A green-thumbed architect creates a place to get away while staying put
Skygarden House, as you might expect, gets its name from a patio located on the top floor that sits snug as a motorcycle sidecar off the master bedroom. The space is finished with ash decking and tufts of plants that pop from a recessed planter, and topped by a dreamy canopy from nearby trees. A cutout in the roof overhead lets in the sun (and the rain).
The homeowners, who also have a farmhouse in Muskoka, wanted to transport a slice of country calm to the city. Three years ago, they went off with architect Heather Dubbeldam to search for detached digs with potential. A narrow house with an east-facing backyard caught their eye, though the century home’s 80s renovation had been a total botch job. What’s more, a cockeyed chimney dominated the facade, while a steep roof made for miserable attic space. “We demolished the house, but left the solid brick sides intact and kept the height and footprint the same,” says Dubbeldam, who tweaked the proportions of the roof so that it mimicked the peak of the surrounding houses but made the pitch less severe, allowing for larger rooms.
Today, the 220-square-metre residence is a rhapsody of nature. Snippets of sky and trees emerge through striking windows, from the triangles tucked below the roof to the slick horizontal strip over the kitchen sink, where a strategically placed planter masks the neighbouring brick wall. Book-ended patios off the main floor make the home feel especially spacious when the doors are open.
The front terrace is another captivating detail because it juts off the front of the home. “This is not a traditional way to enter a house. Normally, you don’t walk sideways across your front lawn,” Dubbeldam says, “but we changed the entryway sequence to create this outdoor dining area in the public realm.” Shrouded in slatted ash, the enclosure is at just the right height to make it impossible for passersby to see what’s for dinner.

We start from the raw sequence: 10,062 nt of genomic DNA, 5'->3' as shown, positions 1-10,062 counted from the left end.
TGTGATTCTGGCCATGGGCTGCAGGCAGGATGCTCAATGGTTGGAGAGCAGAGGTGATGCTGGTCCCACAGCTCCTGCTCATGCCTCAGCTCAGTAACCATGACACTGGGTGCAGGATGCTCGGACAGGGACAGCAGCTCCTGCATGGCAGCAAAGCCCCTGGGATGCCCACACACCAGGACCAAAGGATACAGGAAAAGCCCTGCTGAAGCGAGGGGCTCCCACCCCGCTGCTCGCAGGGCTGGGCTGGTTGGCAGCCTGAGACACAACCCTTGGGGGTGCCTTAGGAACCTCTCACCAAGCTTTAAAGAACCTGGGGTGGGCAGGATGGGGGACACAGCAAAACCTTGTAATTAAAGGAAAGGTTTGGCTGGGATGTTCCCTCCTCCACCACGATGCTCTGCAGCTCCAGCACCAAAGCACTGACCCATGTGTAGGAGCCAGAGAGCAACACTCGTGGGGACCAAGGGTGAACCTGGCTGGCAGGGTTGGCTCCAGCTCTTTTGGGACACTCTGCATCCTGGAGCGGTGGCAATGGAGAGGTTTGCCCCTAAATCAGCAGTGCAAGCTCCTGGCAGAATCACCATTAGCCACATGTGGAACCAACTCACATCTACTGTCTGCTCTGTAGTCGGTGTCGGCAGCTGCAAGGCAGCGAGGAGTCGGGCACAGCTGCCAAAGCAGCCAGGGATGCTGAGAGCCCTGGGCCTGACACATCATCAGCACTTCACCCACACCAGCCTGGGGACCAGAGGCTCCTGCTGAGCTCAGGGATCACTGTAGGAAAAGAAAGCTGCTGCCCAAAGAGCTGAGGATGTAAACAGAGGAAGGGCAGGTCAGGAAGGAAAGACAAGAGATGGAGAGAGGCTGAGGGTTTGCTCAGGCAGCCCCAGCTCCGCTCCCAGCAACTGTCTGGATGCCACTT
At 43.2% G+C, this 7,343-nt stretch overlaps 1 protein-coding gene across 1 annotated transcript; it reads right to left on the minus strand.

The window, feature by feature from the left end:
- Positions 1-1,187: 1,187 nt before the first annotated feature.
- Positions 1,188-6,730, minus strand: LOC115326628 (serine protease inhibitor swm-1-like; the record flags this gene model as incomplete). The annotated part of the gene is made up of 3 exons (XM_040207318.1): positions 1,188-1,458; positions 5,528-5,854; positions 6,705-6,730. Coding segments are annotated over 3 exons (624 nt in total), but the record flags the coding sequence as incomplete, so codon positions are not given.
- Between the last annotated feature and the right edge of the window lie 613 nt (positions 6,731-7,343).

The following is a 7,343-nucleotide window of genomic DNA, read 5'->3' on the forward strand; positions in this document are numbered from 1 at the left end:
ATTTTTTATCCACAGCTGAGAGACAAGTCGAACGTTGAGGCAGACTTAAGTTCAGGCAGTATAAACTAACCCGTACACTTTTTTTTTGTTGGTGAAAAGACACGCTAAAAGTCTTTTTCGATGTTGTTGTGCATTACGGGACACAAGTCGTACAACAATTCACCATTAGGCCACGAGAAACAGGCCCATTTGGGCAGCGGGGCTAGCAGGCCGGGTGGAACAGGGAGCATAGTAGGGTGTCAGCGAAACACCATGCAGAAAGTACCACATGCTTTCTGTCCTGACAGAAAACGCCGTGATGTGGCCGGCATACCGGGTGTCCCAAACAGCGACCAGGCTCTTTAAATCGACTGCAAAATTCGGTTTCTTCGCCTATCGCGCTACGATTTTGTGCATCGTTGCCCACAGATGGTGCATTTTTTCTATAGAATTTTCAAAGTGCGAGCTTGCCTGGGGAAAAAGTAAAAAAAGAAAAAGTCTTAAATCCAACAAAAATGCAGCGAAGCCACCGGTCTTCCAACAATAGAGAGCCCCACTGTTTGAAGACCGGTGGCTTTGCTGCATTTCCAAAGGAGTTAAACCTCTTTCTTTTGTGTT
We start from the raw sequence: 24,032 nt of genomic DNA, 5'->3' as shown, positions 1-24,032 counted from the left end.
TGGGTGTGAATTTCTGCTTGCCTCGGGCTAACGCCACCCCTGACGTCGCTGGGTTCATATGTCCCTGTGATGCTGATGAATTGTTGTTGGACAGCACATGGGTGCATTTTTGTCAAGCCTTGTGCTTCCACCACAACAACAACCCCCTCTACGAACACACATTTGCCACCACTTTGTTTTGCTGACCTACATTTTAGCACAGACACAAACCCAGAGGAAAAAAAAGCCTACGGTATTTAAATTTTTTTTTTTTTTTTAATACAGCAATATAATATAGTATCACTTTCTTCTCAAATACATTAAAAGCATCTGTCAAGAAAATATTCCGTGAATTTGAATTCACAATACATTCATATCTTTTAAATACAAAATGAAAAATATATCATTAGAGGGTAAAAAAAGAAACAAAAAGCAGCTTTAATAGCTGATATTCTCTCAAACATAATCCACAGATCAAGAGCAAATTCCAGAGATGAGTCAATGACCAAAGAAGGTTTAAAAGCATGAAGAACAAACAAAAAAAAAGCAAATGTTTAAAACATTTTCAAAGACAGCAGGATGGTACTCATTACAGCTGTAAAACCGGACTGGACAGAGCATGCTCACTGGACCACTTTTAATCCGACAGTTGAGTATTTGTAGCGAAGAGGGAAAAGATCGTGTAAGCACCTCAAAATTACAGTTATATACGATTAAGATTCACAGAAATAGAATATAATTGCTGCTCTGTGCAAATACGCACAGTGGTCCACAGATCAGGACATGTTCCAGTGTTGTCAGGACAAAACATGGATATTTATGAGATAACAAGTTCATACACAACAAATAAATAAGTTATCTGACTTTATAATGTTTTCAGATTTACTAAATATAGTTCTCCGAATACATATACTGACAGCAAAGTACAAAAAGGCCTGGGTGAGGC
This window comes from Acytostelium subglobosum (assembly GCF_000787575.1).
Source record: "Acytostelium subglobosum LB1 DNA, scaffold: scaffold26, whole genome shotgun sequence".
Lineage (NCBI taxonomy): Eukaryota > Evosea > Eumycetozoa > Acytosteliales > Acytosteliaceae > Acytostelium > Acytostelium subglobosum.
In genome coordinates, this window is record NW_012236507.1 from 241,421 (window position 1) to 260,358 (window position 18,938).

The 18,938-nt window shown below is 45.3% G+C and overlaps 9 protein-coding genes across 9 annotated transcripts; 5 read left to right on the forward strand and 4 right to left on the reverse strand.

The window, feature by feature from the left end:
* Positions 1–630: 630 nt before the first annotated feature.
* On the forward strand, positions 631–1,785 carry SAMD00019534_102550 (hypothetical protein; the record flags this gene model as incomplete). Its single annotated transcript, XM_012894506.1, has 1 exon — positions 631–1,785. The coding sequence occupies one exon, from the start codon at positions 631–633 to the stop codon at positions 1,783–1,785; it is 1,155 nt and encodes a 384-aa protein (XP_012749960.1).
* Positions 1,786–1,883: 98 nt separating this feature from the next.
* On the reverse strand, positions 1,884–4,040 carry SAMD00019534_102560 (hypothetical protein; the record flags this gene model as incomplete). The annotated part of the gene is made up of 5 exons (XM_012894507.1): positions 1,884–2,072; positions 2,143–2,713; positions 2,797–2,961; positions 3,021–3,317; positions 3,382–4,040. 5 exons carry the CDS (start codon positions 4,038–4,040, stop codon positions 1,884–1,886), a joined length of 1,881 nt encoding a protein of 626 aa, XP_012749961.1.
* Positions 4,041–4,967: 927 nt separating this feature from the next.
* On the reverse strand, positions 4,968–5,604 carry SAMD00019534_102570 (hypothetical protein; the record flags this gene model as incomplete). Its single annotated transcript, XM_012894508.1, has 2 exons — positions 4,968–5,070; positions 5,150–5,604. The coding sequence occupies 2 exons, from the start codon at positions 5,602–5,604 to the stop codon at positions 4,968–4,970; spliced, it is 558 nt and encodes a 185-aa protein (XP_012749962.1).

Concealing a house while retaining light is a common concern for both architects and their clients, who crave all that glass but not the exposure. “Often you’ll drive through a neighbourhood with a beautiful modern house and what do you see? White drapes,” Dubbeldam says. But here, they are not necessary because “we have windows that don’t go floor-to-ceiling and there are aluminum panels in between.”
For a resolutely modern house, it’s not austere, says the owner. It’s comfortable and tranquil, but not without its pleasant surprises. “The nicest place to sleep is in what I call 3E – third-floor east – where you look out over the balcony with the trees and the leaves falling. You can see over Yonge Street and the buildings and lights.” Looking through the A-frame of glass, he continues, makes you “feel like being in a tent – but better.”
Originally published in our Guide 2016 issue as Exploring Outer Space.
This project was recently named an OAA Awards 2016 Design Excellence Winner. Congratulations to Heather Dubbeldam!